230312 – Lent – Focus

Yr A ~ Lent 3 ~ Psalm 95

It’s a little bit ironic (well, actually I planned it this way), that we are looking at a scripture text about not losing our focus, during a worship service that has an annual congregational business meeting integrated into it that pretty much guarantees we won’t really be focused on worship.

The first 7 verses of Psalm 95 are all happy-go-lucky and positive. “Let’s sing to God! God is awesome! Yay, God! Let’s worship, and bow down, and kneel!”

Worship literally means ‘to ascribe worth’ to something – to indicate or say that something has value and is worthy of ardour, praise, devotion. Worship could be expressed as ‘worth-ship’. And please don’t trip on that ‘bow down’ language. It doesn’t mean that we’re supposed to grovel, at all. ‘Bowing down’ is about honour, and reverence, and awe, not fear.

So, we begin wonderfully – singing praises to God. Then the psalm turns on a dime, as they often do. Out of nowhere, in the midst of all that praising, the psalmist suddenly, perhaps ominously says, “O that today you would listen to God’s voice!” And then, as psalms also often do, the ‘voice’ of the psalm changes. By that I mean that the first 7 verses are the psalmist speaking, and then the last 4 verses it changes to God doing the speaking. And, I’m sorry to say it, God isn’t all that happy, apparently.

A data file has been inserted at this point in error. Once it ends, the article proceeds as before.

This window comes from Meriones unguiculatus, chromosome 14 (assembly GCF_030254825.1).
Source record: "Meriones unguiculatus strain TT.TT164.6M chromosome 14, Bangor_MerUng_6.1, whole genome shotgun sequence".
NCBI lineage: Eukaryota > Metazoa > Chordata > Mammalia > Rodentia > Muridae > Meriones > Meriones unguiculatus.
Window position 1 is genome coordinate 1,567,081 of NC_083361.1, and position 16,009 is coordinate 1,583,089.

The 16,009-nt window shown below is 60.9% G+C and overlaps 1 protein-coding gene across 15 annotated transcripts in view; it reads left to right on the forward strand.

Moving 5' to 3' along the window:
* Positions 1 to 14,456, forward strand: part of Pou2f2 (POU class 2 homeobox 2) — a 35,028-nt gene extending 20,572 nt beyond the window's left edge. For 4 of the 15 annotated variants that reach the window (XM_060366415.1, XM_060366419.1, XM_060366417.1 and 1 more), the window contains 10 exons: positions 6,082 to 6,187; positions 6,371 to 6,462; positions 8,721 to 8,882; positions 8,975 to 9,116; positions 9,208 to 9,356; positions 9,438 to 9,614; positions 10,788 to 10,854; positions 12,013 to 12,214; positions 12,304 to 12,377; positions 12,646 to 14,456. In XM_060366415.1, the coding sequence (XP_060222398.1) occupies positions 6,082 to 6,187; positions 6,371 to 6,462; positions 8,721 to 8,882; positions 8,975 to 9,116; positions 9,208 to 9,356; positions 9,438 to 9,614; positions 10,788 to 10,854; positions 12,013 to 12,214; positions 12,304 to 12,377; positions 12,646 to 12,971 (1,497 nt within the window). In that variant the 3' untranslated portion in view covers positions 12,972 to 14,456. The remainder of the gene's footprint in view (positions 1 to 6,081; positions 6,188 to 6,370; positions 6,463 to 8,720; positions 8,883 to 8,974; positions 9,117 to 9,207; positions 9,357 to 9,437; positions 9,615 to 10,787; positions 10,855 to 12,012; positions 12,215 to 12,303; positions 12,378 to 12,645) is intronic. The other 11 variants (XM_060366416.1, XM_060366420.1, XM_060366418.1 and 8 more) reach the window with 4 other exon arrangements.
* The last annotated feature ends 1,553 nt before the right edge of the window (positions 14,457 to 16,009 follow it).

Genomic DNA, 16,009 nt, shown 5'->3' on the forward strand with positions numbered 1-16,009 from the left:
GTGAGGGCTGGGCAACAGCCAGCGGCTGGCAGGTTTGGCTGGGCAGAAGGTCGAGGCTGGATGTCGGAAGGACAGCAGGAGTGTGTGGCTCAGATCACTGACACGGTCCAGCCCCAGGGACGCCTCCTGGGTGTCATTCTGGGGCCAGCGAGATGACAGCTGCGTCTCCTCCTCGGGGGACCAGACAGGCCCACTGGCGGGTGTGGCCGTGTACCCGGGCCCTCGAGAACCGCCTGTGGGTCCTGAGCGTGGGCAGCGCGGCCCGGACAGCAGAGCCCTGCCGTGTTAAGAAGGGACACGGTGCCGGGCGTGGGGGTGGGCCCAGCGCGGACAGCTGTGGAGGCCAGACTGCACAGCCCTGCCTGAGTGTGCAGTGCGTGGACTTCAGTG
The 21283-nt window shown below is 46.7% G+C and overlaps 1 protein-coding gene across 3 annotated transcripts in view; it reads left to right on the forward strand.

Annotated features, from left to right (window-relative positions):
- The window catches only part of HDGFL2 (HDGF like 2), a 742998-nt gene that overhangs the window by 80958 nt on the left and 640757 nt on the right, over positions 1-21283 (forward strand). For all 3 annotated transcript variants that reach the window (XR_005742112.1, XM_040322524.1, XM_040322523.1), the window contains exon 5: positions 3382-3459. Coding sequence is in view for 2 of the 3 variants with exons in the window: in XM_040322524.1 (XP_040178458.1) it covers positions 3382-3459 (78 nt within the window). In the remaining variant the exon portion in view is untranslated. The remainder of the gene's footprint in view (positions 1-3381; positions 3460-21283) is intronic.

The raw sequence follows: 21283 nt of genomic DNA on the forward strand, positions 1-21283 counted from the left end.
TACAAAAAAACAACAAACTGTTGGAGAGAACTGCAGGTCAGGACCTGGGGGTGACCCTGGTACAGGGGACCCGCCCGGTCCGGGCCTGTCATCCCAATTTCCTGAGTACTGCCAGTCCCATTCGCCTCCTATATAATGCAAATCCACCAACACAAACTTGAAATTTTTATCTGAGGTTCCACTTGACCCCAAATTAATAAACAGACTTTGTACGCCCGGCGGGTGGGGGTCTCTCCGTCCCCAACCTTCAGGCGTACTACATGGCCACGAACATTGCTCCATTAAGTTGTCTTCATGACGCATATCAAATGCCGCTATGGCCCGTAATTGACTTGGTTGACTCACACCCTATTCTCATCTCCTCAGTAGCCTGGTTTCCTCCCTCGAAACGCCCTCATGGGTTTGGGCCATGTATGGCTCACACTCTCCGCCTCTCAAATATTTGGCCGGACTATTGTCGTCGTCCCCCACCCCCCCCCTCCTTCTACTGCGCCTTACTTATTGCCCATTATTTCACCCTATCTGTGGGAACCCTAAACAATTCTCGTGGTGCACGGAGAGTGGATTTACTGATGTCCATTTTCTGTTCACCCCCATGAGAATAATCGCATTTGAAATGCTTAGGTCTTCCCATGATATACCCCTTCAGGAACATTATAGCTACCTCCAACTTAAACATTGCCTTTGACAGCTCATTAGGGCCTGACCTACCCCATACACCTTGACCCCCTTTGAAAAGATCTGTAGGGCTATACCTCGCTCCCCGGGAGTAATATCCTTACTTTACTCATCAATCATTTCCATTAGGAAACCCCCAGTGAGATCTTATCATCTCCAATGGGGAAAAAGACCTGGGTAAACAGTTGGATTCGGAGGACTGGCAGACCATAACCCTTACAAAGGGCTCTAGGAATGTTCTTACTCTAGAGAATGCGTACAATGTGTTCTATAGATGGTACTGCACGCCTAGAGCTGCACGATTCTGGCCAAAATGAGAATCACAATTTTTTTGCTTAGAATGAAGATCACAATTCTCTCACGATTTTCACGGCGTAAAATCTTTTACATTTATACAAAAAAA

Well, God is downright livid in the New Revised Standard Version and only somewhat miffed in The Message translation. (We chose The Message for these verses today!)

The NRSV reads like this: (Psalm 95:8-11)

Do not harden your hearts, as at Meribah, as on the day at Massah in the wilderness, when your ancestors tested me, and put me to the proof, though they had seen my work. For forty years I loathed that generation and said, “They are a people whose hearts go astray, and they do not regard my ways.” Therefore, in my anger I swore, “They shall not enter my rest.”

Yikes! The ‘Meribah and Massah’ incident happened during the great Exodus, when the people of Israel, in the wilderness, having been freed from slavery and servitude, turned on Moses, and complained bitterly at God, and blamed God for not helping them. The word ‘Meribah’ actually means ‘strife/quarrel’, and ‘Massah’ means ‘test’. They put God to the test. (That’s not wise.) The response was one of the ‘water from rocks’ thingies.

The NRSV chose the harshest translations of some words. To say that God ‘loathed’ the people just feels wrong. It could equally mean ‘grieved’, as in to say that God felt grieved by their lack of trust. The Message chooses ‘provoked’, and ‘exasperated’. That sounds truer to God to me. I bet I exasperate the heck out of God! (Maybe you do too?)

And to say that God was so angry (literally that God’s nostrils were flaring – Hebrew is such a colourful language) that God would declare that the people could never enter God’s rest? Double yikes!

So, instead of that harsh, unhelpful language, here’s The Message version: God says,

“Don’t turn a deaf ear as in the Bitter Uprising, as on the day of the Wilderness Test, when your ancestors turned and put me to the test.
For forty years they watched me at work among them, as over and over they tried my patience.
(You ever have your patience tried?) And I was provoked—oh, was I provoked!, (God said.)